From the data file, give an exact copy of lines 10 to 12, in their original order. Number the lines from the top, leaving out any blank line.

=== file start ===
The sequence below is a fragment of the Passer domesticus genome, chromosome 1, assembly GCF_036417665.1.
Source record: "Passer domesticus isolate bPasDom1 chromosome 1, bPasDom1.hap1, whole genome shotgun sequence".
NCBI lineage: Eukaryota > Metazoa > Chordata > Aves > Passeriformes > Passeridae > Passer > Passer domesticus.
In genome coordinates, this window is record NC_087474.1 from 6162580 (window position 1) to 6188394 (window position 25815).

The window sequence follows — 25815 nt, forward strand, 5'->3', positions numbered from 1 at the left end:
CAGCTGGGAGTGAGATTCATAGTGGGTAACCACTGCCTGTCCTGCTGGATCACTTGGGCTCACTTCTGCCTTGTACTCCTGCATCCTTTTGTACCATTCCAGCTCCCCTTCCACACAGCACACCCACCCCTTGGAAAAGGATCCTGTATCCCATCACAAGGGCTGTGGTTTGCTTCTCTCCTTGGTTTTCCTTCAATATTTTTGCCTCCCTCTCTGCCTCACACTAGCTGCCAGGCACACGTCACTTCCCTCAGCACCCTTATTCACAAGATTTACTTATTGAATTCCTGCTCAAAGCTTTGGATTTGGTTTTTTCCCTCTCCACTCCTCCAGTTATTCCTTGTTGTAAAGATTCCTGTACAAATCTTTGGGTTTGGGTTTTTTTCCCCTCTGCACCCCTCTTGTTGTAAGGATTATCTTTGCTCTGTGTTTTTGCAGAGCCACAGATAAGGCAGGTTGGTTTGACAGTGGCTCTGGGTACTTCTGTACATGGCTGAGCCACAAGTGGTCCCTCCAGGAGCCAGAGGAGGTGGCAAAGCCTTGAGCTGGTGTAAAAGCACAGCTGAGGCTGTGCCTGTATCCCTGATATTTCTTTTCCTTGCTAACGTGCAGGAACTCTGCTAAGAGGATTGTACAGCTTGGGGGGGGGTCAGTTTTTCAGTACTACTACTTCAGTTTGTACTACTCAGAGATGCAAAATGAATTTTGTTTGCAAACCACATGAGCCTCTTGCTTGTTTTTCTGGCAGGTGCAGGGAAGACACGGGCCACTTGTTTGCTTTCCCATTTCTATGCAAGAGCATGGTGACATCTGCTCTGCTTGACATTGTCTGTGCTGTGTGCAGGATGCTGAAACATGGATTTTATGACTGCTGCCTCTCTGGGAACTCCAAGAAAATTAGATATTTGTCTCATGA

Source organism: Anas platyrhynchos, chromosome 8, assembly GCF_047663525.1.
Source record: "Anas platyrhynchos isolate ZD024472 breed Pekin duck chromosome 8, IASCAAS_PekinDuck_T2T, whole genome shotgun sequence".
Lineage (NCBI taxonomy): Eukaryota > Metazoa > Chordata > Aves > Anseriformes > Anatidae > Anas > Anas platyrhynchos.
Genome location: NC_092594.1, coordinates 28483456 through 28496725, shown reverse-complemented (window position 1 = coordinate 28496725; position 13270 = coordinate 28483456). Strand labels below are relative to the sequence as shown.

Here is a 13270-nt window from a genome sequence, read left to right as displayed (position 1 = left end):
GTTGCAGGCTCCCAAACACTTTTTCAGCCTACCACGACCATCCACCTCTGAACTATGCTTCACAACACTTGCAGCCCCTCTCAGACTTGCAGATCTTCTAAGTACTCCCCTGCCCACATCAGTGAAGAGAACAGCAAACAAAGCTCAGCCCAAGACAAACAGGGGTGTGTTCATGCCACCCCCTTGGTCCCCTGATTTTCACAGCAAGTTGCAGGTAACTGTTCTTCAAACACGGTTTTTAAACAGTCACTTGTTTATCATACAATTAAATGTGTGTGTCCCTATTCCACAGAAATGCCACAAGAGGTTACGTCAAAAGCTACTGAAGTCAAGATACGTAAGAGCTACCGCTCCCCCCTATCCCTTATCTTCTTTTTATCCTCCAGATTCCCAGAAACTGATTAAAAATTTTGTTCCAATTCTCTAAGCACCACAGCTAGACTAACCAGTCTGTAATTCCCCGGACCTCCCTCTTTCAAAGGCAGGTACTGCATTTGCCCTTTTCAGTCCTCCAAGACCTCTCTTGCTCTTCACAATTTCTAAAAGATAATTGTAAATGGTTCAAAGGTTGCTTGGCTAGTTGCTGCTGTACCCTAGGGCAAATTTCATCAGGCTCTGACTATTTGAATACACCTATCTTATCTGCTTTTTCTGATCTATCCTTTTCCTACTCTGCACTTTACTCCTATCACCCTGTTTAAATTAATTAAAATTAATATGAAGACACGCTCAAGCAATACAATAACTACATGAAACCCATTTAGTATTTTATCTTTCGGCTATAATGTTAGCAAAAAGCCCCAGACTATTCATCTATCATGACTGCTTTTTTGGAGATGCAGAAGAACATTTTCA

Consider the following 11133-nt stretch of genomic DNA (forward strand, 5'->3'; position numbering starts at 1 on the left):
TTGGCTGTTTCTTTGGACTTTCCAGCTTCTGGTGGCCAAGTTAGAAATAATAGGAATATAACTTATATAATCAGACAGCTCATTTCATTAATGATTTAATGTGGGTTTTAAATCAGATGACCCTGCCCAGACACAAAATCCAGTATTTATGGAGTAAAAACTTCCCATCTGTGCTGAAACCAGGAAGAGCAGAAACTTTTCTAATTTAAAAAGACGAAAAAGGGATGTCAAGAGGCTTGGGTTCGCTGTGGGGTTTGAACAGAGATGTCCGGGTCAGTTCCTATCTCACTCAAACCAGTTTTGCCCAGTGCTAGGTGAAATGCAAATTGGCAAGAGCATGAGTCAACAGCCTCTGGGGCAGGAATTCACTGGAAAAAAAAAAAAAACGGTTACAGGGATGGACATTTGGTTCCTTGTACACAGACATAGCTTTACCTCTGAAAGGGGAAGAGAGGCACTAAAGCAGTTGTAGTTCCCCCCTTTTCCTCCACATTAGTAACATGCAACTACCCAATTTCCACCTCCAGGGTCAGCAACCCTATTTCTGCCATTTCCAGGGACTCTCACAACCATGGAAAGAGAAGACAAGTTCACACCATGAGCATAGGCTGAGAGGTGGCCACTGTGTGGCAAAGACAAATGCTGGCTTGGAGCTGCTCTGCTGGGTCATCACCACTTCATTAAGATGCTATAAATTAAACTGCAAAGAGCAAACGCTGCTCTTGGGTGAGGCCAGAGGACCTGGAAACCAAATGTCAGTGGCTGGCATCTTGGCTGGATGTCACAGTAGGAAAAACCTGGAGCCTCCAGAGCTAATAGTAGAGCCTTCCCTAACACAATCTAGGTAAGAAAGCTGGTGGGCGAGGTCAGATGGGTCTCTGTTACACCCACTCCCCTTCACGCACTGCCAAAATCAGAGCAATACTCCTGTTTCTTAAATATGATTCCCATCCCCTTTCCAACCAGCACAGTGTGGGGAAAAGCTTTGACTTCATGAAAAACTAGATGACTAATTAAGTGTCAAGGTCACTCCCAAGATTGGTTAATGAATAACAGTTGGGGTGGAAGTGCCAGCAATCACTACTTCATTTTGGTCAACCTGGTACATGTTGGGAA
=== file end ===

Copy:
Genome location: NC_092594.1, coordinates 28483456 through 28496725, shown reverse-complemented (window position 1 = coordinate 28496725; position 13270 = coordinate 28483456). Strand labels below are relative to the sequence as shown.

Here is a 13270-nt window from a genome sequence, read left to right as displayed (position 1 = left end):
GTTGCAGGCTCCCAAACACTTTTTCAGCCTACCACGACCATCCACCTCTGAACTATGCTTCACAACACTTGCAGCCCCTCTCAGACTTGCAGATCTTCTAAGTACTCCCCTGCCCACATCAGTGAAGAGAACAGCAAACAAAGCTCAGCCCAAGACAAACAGGGGTGTGTTCATGCCACCCCCTTGGTCCCCTGATTTTCACAGCAAGTTGCAGGTAACTGTTCTTCAAACACGGTTTTTAAACAGTCACTTGTTTATCATACAATTAAATGTGTGTGTCCCTATTCCACAGAAATGCCACAAGAGGTTACGTCAAAAGCTACTGAAGTCAAGATACGTAAGAGCTACCGCTCCCCCCTATCCCTTATCTTCTTTTTATCCTCCAGATTCCCAGAAACTGATTAAAAATTTTGTTCCAATTCTCTAAGCACCACAGCTAGACTAACCAGTCTGTAATTCCCCGGACCTCCCTCTTTCAAAGGCAGGTACTGCATTTGCCCTTTTCAGTCCTCCAAGACCTCTCTTGCTCTTCACAATTTCTAAAAGATAATTGTAAATGGTTCAAAGGTTGCTTGGCTAGTTGCTGCTGTACCCTAGGGCAAATTTCATCAGGCTCTGACTATTTGAATACACCTATCTTATCTGCTTTTTCTGATCTATCCTTTTCCTACTCTGCACTTTACTCCTATCACCCTGTTTAAATTAATTAAAATTAATATGAAGACACGCTCAAGCAATACAATAACTACATGAAACCCATTTAGTATTTTATCTTTCGGCTATAATGTTAGCAAAAAGCCCCAGACTATTCATCTATCATGACTGCTTTTTTGGAGATGCAGAAGAACATTTTCA